She took off on the first leg of the world flight on March 17, 1937, flying from Oakland to Honolulu, accompanied by Mantz and two crewmen. Harry Manning, a ship’s captain and friend, was originally hired to man the radio and navigate the flight. Four days before takeoff, the team decided that she needed a specialist in aerial navigation and recruited Fred Noonan, a veteran of Pan American Airways’ Pacific flights. Departing from Pearl Harbor’s Luke Field on the second leg of the flight just before dawn on March 20, Earhart turned too sharply while taxiing, collapsing the Electra landing gear and badly damaging the plane. She shipped the “flying laboratory” back to California, where Lockheed workers would handle the repairs. Mantz and Manning, out of time for the project, dropped off the team.
Without those two, Earhart and Putnam had a difficult time focusing on the technical issues they would face during a second attempt. The communications plan, for example, deserved far more attention than it received. At the time, Morse code was the standard means of aerial communication, yet Harry Manning had been the only member of the crew who could transmit and receive in code. Earhart would have to communicate entirely by voice. To make matters worse, she didn’t seem completely comfortable with her equipment.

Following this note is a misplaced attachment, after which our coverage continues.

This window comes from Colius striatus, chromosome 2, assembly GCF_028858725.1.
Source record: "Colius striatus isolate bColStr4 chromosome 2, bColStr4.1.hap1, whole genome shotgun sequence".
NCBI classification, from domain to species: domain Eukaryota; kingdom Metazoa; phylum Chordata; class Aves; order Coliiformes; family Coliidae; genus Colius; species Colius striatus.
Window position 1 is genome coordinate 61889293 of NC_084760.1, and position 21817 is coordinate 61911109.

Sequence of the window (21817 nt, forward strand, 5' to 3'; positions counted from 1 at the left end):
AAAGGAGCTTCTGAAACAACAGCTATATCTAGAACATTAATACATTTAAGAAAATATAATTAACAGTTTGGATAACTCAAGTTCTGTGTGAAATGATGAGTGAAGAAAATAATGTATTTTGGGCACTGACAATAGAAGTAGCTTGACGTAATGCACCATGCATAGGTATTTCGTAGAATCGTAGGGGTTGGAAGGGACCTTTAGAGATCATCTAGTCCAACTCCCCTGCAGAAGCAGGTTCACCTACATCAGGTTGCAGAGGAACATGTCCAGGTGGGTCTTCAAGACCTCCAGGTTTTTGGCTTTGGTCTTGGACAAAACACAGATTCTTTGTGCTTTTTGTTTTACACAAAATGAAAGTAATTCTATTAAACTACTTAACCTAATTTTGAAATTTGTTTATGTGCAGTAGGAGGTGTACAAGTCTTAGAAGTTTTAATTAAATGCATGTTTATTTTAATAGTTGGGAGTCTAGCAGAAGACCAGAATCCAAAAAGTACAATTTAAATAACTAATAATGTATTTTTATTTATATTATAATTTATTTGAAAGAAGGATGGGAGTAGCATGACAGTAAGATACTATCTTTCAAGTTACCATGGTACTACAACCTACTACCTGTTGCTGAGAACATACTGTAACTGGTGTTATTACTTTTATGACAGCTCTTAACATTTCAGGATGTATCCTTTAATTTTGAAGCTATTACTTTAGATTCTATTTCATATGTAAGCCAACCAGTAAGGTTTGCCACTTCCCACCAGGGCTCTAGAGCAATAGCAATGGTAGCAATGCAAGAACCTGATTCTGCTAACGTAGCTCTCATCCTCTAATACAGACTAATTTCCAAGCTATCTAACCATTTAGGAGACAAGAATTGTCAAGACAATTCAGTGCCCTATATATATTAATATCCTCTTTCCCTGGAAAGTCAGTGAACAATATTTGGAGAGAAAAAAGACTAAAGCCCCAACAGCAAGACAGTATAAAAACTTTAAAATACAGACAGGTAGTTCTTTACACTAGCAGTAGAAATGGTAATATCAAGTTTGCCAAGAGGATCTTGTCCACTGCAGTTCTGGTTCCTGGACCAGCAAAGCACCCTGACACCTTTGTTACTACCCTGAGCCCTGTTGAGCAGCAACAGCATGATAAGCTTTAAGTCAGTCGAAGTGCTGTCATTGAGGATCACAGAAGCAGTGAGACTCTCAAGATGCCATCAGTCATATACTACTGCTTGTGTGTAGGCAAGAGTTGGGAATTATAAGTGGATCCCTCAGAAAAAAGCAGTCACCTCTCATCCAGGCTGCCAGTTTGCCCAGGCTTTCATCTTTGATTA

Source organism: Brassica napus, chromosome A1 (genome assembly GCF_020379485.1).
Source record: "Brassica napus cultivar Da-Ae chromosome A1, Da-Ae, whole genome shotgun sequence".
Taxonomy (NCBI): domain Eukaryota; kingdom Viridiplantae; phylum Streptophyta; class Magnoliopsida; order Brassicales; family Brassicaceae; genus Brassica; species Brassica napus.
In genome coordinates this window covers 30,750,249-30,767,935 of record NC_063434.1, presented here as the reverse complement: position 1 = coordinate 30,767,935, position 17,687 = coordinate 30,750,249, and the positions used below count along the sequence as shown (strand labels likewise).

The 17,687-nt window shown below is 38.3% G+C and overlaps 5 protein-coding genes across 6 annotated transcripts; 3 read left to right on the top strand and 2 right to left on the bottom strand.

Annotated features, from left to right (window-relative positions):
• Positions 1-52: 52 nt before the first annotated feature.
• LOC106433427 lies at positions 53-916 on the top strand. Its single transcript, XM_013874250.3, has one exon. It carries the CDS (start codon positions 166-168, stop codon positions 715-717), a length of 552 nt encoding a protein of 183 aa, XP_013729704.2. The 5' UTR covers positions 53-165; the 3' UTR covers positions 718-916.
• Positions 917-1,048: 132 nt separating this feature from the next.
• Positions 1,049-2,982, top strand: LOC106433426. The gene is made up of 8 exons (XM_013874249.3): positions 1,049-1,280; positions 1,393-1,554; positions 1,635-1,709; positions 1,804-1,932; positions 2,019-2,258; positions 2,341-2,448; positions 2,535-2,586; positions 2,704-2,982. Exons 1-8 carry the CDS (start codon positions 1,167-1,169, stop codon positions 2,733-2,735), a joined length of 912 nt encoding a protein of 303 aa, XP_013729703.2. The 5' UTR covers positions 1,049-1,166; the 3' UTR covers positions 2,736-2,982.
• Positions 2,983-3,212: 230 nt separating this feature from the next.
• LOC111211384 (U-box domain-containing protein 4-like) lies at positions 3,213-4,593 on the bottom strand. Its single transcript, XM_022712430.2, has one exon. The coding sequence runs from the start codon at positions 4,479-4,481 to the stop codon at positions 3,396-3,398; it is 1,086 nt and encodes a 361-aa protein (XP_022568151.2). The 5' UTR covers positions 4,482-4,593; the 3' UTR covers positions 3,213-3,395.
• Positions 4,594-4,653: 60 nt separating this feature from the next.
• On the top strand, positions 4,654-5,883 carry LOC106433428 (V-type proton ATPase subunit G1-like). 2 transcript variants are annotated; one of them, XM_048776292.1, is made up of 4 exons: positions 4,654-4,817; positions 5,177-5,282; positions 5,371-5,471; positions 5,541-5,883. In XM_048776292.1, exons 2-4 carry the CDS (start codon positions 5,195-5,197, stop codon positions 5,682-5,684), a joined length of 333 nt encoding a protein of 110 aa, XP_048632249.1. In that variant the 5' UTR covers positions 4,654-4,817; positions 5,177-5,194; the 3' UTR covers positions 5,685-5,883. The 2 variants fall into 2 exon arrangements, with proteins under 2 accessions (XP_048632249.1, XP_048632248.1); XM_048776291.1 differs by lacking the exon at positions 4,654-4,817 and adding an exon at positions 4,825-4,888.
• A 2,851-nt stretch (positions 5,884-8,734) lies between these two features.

The Electra was originally equipped with a new automatic direction finder, a very sensitive system employing both a loop and a normal antenna to allow the operator to home in on a transmitter. After it was damaged in the Hawaii crash, Earhart replaced the advanced equipment with a less sensitive and not as accurate system that was a few pounds lighter. Moreover, her single period of dedicated instruction in the use of the replacement equipment was cut short.
She and Noonan began their second try at a world flight on May 21, 1937, heading from Oakland, through Tucson and Miami, to San Juan, Puerto Rico. Changing weather patterns meant that this time they would circle the globe eastward. Over the next month the pair flew across the South Atlantic and Africa, along the foot of the Arabian peninsula, down through South and Southeast Asia to Australia, and on to a landing at the isolated port of Lae, Papua New Guinea, on June 29. Three days later, at 10 a.m. on July 2, 1937, the Electra rolled down the dirt runway with 1,100 gallons of fuel and flew off toward tiny Howland Island, 2,556 miles away.